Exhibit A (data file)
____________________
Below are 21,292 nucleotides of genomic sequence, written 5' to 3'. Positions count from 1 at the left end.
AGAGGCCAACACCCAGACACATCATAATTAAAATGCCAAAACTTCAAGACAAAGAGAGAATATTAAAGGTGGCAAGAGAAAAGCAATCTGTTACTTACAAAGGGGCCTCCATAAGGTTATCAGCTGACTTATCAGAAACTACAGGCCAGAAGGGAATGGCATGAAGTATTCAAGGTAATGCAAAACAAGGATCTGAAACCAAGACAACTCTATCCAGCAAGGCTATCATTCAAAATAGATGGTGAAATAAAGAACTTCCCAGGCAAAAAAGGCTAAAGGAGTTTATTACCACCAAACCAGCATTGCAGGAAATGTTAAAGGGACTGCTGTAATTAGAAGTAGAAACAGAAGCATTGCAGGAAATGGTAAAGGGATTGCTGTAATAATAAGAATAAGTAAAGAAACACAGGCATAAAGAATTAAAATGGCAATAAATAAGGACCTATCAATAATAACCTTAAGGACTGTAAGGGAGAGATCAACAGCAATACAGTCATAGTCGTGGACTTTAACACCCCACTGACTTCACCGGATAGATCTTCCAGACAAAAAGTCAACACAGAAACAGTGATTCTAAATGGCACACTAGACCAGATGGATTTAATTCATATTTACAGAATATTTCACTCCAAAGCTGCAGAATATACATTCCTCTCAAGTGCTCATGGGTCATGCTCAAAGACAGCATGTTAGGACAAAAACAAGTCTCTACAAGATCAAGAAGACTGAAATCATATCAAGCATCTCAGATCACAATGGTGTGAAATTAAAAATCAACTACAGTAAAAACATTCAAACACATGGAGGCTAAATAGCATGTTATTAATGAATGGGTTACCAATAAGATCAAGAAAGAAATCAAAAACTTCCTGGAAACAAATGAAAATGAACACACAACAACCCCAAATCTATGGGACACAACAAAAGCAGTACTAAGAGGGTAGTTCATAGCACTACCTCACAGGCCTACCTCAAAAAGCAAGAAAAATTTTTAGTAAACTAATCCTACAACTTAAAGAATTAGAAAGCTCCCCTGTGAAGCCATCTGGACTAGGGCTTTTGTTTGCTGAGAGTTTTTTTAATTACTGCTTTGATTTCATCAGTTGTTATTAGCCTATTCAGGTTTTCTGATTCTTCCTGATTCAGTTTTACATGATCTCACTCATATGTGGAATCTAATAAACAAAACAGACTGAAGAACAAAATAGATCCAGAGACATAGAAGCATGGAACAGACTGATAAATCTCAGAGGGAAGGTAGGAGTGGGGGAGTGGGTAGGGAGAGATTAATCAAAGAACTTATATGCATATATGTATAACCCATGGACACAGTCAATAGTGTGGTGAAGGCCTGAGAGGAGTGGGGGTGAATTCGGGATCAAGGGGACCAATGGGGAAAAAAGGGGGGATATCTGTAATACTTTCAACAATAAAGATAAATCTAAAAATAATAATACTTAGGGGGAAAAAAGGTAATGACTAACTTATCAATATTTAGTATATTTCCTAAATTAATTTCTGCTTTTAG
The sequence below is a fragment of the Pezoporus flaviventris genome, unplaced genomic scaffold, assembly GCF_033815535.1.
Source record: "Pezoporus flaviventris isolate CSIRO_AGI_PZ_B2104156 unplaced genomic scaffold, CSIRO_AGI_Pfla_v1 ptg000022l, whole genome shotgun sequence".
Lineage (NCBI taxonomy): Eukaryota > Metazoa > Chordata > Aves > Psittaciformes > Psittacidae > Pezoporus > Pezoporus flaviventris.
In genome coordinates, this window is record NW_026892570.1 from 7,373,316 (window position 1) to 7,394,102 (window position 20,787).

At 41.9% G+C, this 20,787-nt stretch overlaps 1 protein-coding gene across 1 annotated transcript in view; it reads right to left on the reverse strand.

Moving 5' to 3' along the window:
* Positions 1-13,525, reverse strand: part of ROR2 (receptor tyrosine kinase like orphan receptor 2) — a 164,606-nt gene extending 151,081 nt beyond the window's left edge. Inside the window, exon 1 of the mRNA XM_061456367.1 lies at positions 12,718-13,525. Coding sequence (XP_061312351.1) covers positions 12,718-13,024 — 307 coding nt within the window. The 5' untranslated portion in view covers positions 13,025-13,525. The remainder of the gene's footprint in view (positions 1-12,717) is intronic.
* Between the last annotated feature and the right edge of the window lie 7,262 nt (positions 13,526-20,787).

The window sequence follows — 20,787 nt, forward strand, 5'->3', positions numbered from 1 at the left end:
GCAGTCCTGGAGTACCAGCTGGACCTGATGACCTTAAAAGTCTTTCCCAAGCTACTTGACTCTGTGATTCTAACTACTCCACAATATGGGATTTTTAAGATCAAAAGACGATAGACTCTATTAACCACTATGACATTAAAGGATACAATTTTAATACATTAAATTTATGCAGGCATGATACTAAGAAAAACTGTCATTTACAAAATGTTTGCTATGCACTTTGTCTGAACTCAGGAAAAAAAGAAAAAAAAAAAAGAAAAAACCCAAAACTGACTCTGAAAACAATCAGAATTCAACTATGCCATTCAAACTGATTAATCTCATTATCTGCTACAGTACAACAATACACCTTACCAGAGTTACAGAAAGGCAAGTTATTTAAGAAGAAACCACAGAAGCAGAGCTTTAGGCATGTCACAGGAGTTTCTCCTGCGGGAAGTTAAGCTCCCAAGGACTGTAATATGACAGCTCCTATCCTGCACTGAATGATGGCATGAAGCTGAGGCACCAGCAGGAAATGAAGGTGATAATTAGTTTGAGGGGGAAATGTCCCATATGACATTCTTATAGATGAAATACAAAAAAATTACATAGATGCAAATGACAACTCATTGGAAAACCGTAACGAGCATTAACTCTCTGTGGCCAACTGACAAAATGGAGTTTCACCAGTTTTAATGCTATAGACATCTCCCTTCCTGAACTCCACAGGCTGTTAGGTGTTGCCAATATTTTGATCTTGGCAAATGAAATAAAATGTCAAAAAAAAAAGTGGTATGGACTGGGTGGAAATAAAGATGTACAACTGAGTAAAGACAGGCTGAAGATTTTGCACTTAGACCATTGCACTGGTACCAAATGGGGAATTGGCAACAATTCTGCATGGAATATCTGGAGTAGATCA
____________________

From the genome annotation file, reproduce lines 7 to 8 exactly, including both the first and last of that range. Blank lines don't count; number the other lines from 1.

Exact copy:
At 41.9% G+C, this 20,787-nt stretch overlaps 1 protein-coding gene across 1 annotated transcript in view; it reads right to left on the reverse strand.

Moving 5' to 3' along the window: